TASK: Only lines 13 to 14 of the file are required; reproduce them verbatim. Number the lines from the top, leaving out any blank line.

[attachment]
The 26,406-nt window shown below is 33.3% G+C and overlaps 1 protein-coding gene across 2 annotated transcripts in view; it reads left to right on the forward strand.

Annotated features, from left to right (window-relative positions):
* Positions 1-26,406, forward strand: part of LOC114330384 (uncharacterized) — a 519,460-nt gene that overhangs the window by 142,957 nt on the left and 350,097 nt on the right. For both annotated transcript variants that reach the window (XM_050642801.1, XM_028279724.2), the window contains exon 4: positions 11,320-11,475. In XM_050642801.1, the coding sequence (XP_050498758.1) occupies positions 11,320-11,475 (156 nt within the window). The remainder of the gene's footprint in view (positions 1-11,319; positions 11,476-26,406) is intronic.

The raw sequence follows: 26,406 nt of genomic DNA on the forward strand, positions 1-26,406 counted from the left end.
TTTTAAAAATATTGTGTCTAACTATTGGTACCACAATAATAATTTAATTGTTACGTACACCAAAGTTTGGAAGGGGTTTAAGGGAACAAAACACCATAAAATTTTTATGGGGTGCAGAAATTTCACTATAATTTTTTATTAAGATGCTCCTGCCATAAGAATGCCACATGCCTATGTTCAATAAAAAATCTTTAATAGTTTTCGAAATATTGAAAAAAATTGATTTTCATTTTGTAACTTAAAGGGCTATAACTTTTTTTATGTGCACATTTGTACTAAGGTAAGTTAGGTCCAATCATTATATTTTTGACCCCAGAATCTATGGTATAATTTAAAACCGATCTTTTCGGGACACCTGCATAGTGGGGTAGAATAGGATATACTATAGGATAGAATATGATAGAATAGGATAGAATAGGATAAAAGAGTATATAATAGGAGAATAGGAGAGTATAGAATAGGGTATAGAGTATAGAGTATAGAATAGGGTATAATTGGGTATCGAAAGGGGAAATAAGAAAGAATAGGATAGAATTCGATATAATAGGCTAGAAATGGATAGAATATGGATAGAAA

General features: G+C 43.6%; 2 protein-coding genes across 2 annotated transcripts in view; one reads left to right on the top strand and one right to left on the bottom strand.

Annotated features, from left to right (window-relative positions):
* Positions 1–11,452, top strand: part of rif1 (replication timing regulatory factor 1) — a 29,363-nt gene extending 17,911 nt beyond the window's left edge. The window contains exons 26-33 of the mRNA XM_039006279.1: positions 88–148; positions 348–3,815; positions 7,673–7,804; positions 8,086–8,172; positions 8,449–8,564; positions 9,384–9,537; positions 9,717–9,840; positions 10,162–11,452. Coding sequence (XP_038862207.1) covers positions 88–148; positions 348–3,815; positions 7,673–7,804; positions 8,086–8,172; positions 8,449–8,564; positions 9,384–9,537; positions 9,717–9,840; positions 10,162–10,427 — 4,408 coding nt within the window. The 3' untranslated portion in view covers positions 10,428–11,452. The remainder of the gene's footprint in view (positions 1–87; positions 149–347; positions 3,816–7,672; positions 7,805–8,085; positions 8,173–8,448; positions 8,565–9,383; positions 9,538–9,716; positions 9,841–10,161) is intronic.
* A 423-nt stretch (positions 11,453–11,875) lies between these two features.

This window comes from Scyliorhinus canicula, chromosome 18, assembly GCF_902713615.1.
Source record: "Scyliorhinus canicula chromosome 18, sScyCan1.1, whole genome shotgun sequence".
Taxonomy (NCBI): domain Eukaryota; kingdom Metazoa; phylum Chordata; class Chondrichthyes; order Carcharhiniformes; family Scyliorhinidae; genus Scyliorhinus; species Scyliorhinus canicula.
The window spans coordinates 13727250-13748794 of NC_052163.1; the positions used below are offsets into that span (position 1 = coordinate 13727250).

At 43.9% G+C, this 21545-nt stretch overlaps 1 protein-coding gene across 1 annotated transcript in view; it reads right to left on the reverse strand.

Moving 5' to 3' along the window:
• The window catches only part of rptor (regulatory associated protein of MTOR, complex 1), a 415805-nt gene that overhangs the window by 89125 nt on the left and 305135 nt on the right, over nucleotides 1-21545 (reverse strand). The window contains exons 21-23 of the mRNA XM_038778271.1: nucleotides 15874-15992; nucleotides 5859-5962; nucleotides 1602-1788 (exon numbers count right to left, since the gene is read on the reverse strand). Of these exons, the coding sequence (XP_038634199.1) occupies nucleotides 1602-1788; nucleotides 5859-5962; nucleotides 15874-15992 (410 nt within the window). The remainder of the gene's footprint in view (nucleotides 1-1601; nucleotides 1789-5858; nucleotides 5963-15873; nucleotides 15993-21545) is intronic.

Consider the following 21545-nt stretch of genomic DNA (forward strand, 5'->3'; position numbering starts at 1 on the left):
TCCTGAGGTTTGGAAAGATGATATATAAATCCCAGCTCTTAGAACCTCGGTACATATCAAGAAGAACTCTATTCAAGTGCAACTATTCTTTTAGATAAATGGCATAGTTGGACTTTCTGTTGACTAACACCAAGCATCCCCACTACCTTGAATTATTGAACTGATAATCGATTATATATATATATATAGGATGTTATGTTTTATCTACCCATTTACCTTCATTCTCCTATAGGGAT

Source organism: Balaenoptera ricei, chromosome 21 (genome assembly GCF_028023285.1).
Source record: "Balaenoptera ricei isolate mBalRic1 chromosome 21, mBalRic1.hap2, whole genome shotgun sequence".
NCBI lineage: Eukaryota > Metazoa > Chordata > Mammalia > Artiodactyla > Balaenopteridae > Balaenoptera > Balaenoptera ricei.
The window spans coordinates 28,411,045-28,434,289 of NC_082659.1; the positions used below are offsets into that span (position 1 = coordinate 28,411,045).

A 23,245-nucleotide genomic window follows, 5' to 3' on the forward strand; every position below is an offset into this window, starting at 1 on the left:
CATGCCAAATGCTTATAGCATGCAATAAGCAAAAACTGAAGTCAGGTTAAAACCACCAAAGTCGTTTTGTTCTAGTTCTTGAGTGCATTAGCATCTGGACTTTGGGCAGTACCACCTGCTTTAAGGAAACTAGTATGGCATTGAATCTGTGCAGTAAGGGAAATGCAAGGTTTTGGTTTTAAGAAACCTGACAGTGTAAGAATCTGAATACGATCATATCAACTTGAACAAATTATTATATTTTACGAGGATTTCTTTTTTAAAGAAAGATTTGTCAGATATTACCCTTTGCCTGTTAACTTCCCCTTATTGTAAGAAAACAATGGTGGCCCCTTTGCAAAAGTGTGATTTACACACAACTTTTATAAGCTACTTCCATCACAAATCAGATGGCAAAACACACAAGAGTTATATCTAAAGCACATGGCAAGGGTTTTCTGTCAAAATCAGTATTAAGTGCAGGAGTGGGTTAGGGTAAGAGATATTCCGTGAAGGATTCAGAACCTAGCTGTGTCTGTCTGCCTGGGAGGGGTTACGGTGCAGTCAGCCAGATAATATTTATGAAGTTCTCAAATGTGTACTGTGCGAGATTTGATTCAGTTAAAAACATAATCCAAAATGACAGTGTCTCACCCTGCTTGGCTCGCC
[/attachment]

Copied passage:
The window spans coordinates 13727250-13748794 of NC_052163.1; the positions used below are offsets into that span (position 1 = coordinate 13727250).

At 43.9% G+C, this 21545-nt stretch overlaps 1 protein-coding gene across 1 annotated transcript in view; it reads right to left on the reverse strand.